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Why vajrayana folks consider zen to be hinayana? It is ridiculous and false.. then is it fine with their vajra root downfalls to disparage zen like this? Or is it based on lack of knowledge about zen? I just ask because of curiosity since it is anyway off topic. You do not have to answer :)


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PostPosted: Mon Feb 18, 2013 1:58 pm 
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Matylda wrote:
Why vajrayana folks consider zen to be hinayana? It is ridiculous and false.. then is it fine with their vajra root downfalls to disparage zen like this? Or is it based on lack of knowledge about zen? I just ask because of curiosity since it is anyway off topic. You do not have to answer :)


:good:

This is only the case for some Vajrayana folks, but even so, it's unfortunate.

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PostPosted: Mon Feb 18, 2013 2:05 pm 
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gregkavarnos wrote:
Matylda wrote:
yes of course I have seen but they are pretty irrelevant to zen, didn't you know? just try to go along zen teaching and finally consider that it is a short path to liberation... what you have written before about limiting the scope of suffering completely does not apply to those teachings, since there is no suffering to consider, it is only an illusion from the zen point of view and one gets very fast response from a zen master when one picks up the subject of suffering from the zen point of view... to strip one from the wrong notion of illusion is big responsibility of zen master.. it is nonsense to apply persistently lower teachings and notions to the supreme path of zen :)
You said the view I was proposing is Western Christian Fundamentalism and I pointed out that it was Eastern Buddhism, so I fail to see what you have just posted has to do with the discussion. It is obviously just another (failed) smokescreen.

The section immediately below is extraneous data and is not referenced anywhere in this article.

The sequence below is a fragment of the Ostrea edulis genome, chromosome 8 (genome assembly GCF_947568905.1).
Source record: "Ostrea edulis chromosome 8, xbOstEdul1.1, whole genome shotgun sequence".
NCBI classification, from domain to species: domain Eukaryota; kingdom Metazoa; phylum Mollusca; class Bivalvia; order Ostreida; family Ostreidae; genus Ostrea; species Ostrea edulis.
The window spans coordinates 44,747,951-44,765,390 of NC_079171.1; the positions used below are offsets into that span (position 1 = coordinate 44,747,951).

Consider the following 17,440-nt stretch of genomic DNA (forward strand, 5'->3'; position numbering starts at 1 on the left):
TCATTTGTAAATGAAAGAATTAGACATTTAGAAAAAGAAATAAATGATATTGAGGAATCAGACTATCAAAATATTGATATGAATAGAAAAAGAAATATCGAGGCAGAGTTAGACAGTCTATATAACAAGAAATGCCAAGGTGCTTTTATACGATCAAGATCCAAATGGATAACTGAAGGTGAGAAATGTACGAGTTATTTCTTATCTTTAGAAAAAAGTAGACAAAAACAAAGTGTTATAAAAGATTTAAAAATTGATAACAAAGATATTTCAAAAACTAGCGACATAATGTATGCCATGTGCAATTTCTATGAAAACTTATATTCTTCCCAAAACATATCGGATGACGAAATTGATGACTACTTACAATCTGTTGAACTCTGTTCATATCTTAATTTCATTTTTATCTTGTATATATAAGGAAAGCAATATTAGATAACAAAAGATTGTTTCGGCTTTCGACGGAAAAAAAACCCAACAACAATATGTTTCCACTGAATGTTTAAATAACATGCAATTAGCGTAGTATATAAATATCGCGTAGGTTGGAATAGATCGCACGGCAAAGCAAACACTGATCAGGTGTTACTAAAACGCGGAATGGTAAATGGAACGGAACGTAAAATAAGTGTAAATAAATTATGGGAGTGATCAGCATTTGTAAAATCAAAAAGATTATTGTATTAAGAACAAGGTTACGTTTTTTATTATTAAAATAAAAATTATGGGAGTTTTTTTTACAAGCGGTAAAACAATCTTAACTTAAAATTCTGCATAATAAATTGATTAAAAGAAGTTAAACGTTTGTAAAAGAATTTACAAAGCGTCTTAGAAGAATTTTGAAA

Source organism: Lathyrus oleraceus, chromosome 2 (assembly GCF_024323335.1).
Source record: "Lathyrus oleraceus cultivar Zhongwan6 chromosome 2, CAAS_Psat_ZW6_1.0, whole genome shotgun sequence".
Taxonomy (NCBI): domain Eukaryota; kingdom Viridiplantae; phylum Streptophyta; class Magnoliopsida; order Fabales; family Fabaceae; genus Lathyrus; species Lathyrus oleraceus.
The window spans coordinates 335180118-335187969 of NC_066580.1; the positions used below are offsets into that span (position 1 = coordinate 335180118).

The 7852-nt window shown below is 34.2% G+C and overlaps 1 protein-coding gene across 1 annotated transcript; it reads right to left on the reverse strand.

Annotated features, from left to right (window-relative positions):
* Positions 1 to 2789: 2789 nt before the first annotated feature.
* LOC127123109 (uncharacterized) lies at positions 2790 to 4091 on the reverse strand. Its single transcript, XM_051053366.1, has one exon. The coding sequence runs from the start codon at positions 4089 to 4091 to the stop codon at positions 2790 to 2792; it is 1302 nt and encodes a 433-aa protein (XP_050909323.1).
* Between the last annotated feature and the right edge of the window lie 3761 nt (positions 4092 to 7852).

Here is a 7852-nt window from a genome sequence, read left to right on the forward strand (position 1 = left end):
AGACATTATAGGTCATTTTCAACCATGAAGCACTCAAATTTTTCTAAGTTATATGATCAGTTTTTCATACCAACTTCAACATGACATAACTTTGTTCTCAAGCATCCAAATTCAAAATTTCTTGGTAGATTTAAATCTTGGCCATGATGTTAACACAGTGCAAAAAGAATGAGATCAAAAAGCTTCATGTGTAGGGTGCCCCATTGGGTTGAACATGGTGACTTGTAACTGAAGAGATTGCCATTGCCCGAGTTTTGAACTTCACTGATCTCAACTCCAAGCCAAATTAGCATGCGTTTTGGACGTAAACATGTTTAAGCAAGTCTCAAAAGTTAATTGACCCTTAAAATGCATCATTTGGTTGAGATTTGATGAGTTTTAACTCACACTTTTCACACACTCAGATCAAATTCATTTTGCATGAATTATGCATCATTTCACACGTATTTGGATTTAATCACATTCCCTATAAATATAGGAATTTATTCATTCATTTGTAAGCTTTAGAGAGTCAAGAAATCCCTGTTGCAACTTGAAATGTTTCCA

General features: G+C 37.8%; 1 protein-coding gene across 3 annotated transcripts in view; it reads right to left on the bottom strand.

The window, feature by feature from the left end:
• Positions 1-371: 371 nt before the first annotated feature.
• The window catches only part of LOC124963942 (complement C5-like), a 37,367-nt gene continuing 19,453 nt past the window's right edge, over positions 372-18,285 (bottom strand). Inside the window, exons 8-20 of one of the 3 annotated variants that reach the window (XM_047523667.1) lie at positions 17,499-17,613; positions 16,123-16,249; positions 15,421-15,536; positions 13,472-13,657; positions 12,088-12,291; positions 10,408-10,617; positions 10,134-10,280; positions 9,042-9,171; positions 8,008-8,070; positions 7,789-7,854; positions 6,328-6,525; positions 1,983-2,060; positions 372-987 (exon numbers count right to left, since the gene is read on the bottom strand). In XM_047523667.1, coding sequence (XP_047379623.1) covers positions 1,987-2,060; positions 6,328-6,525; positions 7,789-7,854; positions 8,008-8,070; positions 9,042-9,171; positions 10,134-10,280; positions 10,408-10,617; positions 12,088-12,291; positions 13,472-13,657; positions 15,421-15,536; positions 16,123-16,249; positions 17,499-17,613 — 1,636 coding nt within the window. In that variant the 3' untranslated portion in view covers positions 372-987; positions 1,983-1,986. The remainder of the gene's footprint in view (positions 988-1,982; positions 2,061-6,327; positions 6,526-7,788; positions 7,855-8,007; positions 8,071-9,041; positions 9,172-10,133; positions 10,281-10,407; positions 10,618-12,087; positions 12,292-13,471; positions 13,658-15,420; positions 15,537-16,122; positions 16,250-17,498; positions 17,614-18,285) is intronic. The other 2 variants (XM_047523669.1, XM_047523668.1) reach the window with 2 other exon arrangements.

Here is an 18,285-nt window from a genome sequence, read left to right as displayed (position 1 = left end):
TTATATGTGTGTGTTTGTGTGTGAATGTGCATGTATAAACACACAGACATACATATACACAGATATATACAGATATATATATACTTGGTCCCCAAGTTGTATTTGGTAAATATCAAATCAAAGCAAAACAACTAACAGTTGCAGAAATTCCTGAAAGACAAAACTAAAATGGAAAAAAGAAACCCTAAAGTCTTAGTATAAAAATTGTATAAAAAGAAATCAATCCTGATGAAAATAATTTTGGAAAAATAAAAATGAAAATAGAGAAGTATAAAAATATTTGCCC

Smokescreens, attachment to views, cultural miscommunication - I don't know, but here's something from the great Caodong (Soto) master Hongzhi, who was a favourite of Dogen, incidentally (as well as a compiler of the Book of Serenity and one of the seminal Song Chan masters).

(boldface - mine)

Quote:
Patch-robed monks make their thinking dry and cool and rest from the remnants of conditioning. Persistently brush up and sharpen this bit of the field. Directly cut through all the overgrown grass. Reach the limit in all directions without defiling even one atom. Spiritual and bright, vast and lustrous, illuminating fully what is before you, directly attain the shining light and clarity that cannot attach to a single defilement. Immediately tug and pull back the ox's nose. Of course his horns are imposing and he stomps around like a beast, yet he never damages people's sprouts or grain. Wandering around, accept how it goes. Accepting how it goes, wander around. Do not be bounded by or settle into any place. Then the plough will break open the ground in the field of the empty kalpa. Proceeding in this manner, each event will be unobscured, each realm will appear complete. One contemplation of the ten thousand years is beginning not to dwell in appearances. Thus it is said that the mind-ground con­ tains every seed and the universal rain makes them all sprout. When awakening blossoms, desires fade, and Bodhi's fruit is perfected self


The Ox's nose refers to the"wild" energy aspect of the mind as per the Ox-herding pictures.


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PostPosted: Mon Feb 18, 2013 2:25 pm 
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Quote:
The Ox's nose refers to the"wild" energy aspect of the mind as per the Ox-herding pictures.


so look at the last picture of the ten pictures, when with bottle of wine he mingles among common people in a market place.


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PostPosted: Mon Feb 18, 2013 2:37 pm 
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Matylda wrote: